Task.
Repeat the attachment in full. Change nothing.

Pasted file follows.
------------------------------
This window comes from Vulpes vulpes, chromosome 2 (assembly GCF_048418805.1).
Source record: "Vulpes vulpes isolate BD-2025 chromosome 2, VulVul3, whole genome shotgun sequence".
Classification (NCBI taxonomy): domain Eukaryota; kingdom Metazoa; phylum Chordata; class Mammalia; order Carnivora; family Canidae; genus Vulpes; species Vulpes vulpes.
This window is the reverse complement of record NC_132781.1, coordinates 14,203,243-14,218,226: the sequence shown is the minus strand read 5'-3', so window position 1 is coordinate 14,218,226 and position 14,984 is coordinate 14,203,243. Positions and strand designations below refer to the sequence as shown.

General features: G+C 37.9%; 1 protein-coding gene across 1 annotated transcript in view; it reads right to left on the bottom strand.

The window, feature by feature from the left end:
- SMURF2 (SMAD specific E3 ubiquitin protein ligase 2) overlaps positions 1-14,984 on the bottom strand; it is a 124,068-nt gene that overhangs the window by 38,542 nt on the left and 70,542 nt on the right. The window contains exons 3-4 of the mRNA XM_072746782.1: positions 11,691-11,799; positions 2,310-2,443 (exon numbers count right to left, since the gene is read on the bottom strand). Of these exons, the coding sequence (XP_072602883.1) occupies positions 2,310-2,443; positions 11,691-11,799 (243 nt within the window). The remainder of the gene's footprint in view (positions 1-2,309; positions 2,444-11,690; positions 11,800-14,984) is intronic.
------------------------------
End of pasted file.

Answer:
This window comes from Vulpes vulpes, chromosome 2 (assembly GCF_048418805.1).
Source record: "Vulpes vulpes isolate BD-2025 chromosome 2, VulVul3, whole genome shotgun sequence".
Classification (NCBI taxonomy): domain Eukaryota; kingdom Metazoa; phylum Chordata; class Mammalia; order Carnivora; family Canidae; genus Vulpes; species Vulpes vulpes.
This window is the reverse complement of record NC_132781.1, coordinates 14,203,243-14,218,226: the sequence shown is the minus strand read 5'-3', so window position 1 is coordinate 14,218,226 and position 14,984 is coordinate 14,203,243. Positions and strand designations below refer to the sequence as shown.

General features: G+C 37.9%; 1 protein-coding gene across 1 annotated transcript in view; it reads right to left on the bottom strand.

The window, feature by feature from the left end:
- SMURF2 (SMAD specific E3 ubiquitin protein ligase 2) overlaps positions 1-14,984 on the bottom strand; it is a 124,068-nt gene that overhangs the window by 38,542 nt on the left and 70,542 nt on the right. The window contains exons 3-4 of the mRNA XM_072746782.1: positions 11,691-11,799; positions 2,310-2,443 (exon numbers count right to left, since the gene is read on the bottom strand). Of these exons, the coding sequence (XP_072602883.1) occupies positions 2,310-2,443; positions 11,691-11,799 (243 nt within the window). The remainder of the gene's footprint in view (positions 1-2,309; positions 2,444-11,690; positions 11,800-14,984) is intronic.